The Wild Swans at Coole

The trees are in their autumn beauty,
The woodland paths are dry,
Under the October twilight the water
Mirrors a still sky;
Upon the brimming water among the stones
Are nine and fifty swans.

The nineteenth Autumn has come upon me
Since I first made my count;
I saw, before I had well finished,
All suddenly mount
And scatter wheeling in great broken rings
Upon their clamorous wings.

I have looked upon those brilliant creatures,
And now my heart is sore.
All's changed since I, hearing at twilight,
The first time on this shore,
The bell-beat of their wings above my head,
Trod with a lighter tread.

Unwearied still, lover by lover,
They paddle in the cold,
Companionable streams or climb the air;
Their hearts have not grown old;
Passion or conquest, wander where they will,
Attend upon them still.

But now they drift on the still water
Mysterious, beautiful;
Among what rushes will they build,
By what lake's edge or pool
Delight men's eyes, when I awake some day
To find they have flown away?

Footnotes

  1. The swans have been touted as a symbol of permanence or timelessness throughout this poem, retaining their youth and passion while the speaker grows old and tired. However, this rhetorical question acknowledges that these swans are not separate from the events of life, and they too will at some point migrate and move on to a different place to delight the eyes of different people. To end on this note is to further the emphasize the inevitably of change, growth, and death.

    — Emily, Owl Eyes Staff
  2. Once again the water is described as still; although this time, the speaker is aware that this stillness is only momentary. In this context, this image is one of transient beauty, emphasized by the adverb “now” to draw attention to the ephemeral nature of the present moment. The repetition of still with the previous line suggests a double meaning that encompasses both stillness as a lack of motion and stillness as a continuation of the same. This is relevant to the central concern of the poem as the speaker views the swans as being from another world compared to himself since they are able to continue acting in youthful vigor while he is doomed to grow old and weary.

    — Emily, Owl Eyes Staff
  3. The reference to the swans’ hearts here directly contrasts to the previous reference to the speaker’s own heart as “sore.” He is burdened with age and an awareness of mortality; the swans appear youthful, active, and “unwearied.” These descriptions serve to draw a divisive line between the speaker and the swans, as the speaker envies their companionship and everlasting youth. The tone created here is one of painful longing, as the speaker acknowledges both the beauty and the seemingly eternal nature of the creatures.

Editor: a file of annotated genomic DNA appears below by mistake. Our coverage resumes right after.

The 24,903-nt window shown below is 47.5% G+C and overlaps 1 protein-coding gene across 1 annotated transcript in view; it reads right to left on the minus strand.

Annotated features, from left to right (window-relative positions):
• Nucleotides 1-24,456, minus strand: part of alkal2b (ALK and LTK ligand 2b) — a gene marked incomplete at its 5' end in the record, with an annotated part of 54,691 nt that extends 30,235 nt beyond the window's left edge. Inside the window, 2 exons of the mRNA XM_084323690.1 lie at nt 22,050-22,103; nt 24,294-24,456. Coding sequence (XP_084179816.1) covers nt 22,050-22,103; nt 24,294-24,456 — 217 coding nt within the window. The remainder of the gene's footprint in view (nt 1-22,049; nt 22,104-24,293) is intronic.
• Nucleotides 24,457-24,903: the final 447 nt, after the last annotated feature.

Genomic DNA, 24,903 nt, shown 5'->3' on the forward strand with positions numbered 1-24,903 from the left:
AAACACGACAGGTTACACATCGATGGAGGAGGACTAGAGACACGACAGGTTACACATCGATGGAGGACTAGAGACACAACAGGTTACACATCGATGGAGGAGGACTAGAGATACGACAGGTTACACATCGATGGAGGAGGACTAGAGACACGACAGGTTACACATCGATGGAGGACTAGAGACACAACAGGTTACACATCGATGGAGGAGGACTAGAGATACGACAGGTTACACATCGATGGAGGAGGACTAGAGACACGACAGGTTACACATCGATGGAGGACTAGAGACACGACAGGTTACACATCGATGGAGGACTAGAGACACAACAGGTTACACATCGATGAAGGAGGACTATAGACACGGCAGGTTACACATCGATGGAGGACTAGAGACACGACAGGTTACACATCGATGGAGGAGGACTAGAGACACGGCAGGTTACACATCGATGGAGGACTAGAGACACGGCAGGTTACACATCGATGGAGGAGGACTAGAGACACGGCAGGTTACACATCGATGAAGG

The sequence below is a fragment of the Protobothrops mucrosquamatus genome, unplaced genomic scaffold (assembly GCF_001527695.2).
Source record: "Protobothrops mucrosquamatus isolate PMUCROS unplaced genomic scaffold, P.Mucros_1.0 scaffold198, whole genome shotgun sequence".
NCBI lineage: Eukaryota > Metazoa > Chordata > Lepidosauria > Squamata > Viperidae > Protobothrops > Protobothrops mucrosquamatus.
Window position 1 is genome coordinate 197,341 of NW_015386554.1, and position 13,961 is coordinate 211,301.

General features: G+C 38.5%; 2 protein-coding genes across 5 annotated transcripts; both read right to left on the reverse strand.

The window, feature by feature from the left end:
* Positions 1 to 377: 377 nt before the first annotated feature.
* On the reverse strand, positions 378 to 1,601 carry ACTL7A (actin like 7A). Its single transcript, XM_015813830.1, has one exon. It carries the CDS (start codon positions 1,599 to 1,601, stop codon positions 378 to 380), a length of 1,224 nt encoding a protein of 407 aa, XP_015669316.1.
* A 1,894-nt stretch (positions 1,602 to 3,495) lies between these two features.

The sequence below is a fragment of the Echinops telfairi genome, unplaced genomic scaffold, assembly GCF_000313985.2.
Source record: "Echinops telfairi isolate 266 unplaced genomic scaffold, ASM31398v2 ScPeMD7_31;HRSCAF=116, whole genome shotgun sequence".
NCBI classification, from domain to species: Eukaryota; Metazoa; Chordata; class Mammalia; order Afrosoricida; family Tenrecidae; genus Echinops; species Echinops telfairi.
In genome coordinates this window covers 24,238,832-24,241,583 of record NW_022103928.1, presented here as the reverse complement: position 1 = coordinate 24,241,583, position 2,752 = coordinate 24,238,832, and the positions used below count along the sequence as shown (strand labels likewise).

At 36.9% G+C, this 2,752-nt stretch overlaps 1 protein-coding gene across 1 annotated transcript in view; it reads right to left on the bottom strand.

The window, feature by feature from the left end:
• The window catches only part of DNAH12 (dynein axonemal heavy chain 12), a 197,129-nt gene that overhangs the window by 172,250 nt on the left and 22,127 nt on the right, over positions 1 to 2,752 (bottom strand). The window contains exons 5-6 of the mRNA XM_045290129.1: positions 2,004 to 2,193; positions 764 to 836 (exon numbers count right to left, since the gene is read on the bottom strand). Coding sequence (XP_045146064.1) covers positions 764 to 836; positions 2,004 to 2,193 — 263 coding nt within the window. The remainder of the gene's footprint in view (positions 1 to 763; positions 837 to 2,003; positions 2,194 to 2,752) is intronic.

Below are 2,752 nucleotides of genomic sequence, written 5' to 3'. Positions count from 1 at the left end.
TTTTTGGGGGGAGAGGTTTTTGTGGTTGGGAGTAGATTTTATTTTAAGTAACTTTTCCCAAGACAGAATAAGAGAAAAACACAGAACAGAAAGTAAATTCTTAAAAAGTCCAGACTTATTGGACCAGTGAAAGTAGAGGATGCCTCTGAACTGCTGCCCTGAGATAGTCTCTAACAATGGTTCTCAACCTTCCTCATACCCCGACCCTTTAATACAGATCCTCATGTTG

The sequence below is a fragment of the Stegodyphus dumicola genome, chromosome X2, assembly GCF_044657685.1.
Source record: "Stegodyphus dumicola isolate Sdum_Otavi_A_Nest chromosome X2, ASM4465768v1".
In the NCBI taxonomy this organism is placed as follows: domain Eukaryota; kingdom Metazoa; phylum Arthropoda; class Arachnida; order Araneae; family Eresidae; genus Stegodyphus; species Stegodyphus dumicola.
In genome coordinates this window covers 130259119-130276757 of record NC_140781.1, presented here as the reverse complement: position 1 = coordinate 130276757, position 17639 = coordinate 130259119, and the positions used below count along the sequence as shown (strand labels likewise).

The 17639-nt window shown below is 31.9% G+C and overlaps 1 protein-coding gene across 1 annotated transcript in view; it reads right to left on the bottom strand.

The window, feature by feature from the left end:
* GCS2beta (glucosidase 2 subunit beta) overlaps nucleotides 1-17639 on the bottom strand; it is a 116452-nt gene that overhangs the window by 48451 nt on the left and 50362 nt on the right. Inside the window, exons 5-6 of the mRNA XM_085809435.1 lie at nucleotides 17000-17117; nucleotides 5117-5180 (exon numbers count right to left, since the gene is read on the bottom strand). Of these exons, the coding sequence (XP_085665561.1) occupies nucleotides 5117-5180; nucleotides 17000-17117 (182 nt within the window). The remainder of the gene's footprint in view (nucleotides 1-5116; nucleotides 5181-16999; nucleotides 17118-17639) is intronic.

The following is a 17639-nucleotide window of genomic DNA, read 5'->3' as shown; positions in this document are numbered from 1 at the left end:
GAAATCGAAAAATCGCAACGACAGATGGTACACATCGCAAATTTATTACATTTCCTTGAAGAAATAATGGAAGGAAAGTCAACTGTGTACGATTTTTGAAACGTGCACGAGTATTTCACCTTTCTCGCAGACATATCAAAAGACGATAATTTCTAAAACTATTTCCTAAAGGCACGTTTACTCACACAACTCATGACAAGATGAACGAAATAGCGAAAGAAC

— Emily, Owl Eyes Staff
  4. The adjective “companionable” means “pleasant” or “relaxed.” In this context, the word is used to describe the cold streams in which the swans paddle, but also it draws similar meaning to “companion.” This echoes the manner in which each swan is described in pairs, “lover by lover,” while the speaker stands alone. This separates the speaker from the swans and emphasizes his loneliness as a passive spectator.

    — Emily, Owl Eyes Staff
  5. The verb “to tread” means “to walk.” Here, the speaker describes the lighter walk of his younger days, signaling how he was more carefree and less weighed down with the worries of time. Now, the speaker’s heart is “sore” as if he physically feels the ache of age and experience in a way not felt in his youth. Once again, this description further emphasizes his envy of the swans whose freedom and youthful joy are quite literally manifest in their ability to fly into the air.

    — Emily, Owl Eyes Staff
  6. The verb “mount” here may be construed in two ways: first, as a mode of flight, with the swans “mounting” the air as they ascend upwards. Secondly, mount also has sexual connotations, which perhaps further increases the speaker’s sense of envy. While this stanza describes the swans as capable of great passion and liveliness, the speaker is merely a lone spectator, one painfully aware that he has entered the dwindling stages of later life. In either reading, both uses of the verb point to the “wild” of the poem’s title, further demonstrating the unsurmountable division between human and animal, restrained and free.

    — Emily, Owl Eyes Staff
  7. The speaker states he has returned to count the swans for nineteen autumns. The nineteen years prior to the writing of this poem would have spanned both World War I and the Irish Civil War. These were times of immense upheaval and change, which means that the speaker’s world in this poems would now be dramatically different to that of the world nineteen years prior. The speaker’s experience of the dramatic changes and suffering of these times causes him to look upon the swans with envy, as he desires to share in their youthful innocence and passion.

    — Emily, Owl Eyes Staff
  8. As we’ll soon see, the speaker envies the swans for their seemingly endless capacity for passion and life. Perhaps with the use of this odd number, the speaker is signaling that he would like to join the swans, to complete the group and make an even number.